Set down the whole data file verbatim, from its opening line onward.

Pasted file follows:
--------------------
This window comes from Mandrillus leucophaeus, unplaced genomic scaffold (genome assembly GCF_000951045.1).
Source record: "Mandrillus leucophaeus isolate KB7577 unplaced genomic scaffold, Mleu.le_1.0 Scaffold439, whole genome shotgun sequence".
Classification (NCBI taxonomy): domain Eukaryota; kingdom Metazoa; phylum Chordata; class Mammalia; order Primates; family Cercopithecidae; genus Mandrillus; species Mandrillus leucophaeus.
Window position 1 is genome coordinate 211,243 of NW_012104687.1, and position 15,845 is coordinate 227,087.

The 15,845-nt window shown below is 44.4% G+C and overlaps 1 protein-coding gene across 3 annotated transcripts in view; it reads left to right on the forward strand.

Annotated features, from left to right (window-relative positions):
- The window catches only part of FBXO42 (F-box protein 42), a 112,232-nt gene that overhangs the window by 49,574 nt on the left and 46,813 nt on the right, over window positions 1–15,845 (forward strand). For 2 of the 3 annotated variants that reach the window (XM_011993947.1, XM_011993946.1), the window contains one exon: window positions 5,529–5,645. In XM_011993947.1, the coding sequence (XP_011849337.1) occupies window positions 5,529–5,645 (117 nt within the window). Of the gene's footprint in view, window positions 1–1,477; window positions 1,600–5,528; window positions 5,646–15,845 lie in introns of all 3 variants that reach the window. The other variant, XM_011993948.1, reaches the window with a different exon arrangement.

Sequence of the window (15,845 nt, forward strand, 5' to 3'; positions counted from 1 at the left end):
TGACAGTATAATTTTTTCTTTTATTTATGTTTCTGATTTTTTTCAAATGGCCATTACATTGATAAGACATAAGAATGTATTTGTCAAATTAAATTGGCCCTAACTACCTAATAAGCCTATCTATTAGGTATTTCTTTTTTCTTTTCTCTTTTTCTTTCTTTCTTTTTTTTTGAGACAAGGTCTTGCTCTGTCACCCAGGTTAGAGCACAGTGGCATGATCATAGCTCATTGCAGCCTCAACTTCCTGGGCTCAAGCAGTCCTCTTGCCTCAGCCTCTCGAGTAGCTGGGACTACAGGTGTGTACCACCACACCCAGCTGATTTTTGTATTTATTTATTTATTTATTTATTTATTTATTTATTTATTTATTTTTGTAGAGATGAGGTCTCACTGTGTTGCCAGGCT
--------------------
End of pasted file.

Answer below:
This window comes from Mandrillus leucophaeus, unplaced genomic scaffold (genome assembly GCF_000951045.1).
Source record: "Mandrillus leucophaeus isolate KB7577 unplaced genomic scaffold, Mleu.le_1.0 Scaffold439, whole genome shotgun sequence".
Classification (NCBI taxonomy): domain Eukaryota; kingdom Metazoa; phylum Chordata; class Mammalia; order Primates; family Cercopithecidae; genus Mandrillus; species Mandrillus leucophaeus.
Window position 1 is genome coordinate 211,243 of NW_012104687.1, and position 15,845 is coordinate 227,087.

The 15,845-nt window shown below is 44.4% G+C and overlaps 1 protein-coding gene across 3 annotated transcripts in view; it reads left to right on the forward strand.

Annotated features, from left to right (window-relative positions):
- The window catches only part of FBXO42 (F-box protein 42), a 112,232-nt gene that overhangs the window by 49,574 nt on the left and 46,813 nt on the right, over window positions 1–15,845 (forward strand). For 2 of the 3 annotated variants that reach the window (XM_011993947.1, XM_011993946.1), the window contains one exon: window positions 5,529–5,645. In XM_011993947.1, the coding sequence (XP_011849337.1) occupies window positions 5,529–5,645 (117 nt within the window). Of the gene's footprint in view, window positions 1–1,477; window positions 1,600–5,528; window positions 5,646–15,845 lie in introns of all 3 variants that reach the window. The other variant, XM_011993948.1, reaches the window with a different exon arrangement.

Sequence of the window (15,845 nt, forward strand, 5' to 3'; positions counted from 1 at the left end):
TGACAGTATAATTTTTTCTTTTATTTATGTTTCTGATTTTTTTCAAATGGCCATTACATTGATAAGACATAAGAATGTATTTGTCAAATTAAATTGGCCCTAACTACCTAATAAGCCTATCTATTAGGTATTTCTTTTTTCTTTTCTCTTTTTCTTTCTTTCTTTTTTTTTGAGACAAGGTCTTGCTCTGTCACCCAGGTTAGAGCACAGTGGCATGATCATAGCTCATTGCAGCCTCAACTTCCTGGGCTCAAGCAGTCCTCTTGCCTCAGCCTCTCGAGTAGCTGGGACTACAGGTGTGTACCACCACACCCAGCTGATTTTTGTATTTATTTATTTATTTATTTATTTATTTATTTATTTATTTATTTTTGTAGAGATGAGGTCTCACTGTGTTGCCAGGCT